Abstract

Abusive language is a growing phenomenon on social media platforms. Its effects can reach beyond the online context, contributing to mental or emotional stress on users. Automatic tools for detecting abuse can alleviate the issue. In practice, developing automated methods to detect abusive language relies on good quality data. However, there is currently a lack of standards for creating datasets in the field. These standards include definitions of what is considered abusive language, annotation guidelines and reporting on the process. This paper introduces an annotation framework inspired by legal concepts to define abusive language in the context of online harassment. The framework uses a 7-point Likert scale for labelling instead of class labels. We also present ALYT – a dataset of Abusive Language on YouTube. ALYT includes YouTube comments in English extracted from videos on different controversial topics and labelled by Law students. The comments were sampled from the actual collected data, without artificial methods for increasing the abusive content. The paper describes the annotation process thoroughly, including all its guidelines and training steps.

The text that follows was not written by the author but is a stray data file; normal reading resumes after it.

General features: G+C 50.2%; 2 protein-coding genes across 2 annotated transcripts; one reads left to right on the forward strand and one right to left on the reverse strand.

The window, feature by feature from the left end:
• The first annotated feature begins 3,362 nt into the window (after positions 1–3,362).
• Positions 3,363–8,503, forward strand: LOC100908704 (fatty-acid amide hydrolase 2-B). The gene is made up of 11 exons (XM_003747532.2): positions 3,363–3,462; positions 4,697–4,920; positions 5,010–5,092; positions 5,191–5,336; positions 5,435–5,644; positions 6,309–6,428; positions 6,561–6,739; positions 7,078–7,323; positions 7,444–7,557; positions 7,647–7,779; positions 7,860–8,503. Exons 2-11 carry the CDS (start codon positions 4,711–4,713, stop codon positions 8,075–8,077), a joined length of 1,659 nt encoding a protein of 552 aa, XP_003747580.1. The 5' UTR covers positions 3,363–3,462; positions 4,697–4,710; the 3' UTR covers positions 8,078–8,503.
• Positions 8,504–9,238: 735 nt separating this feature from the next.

Original languageEnglish
Publication statusPublished - Jun 2021

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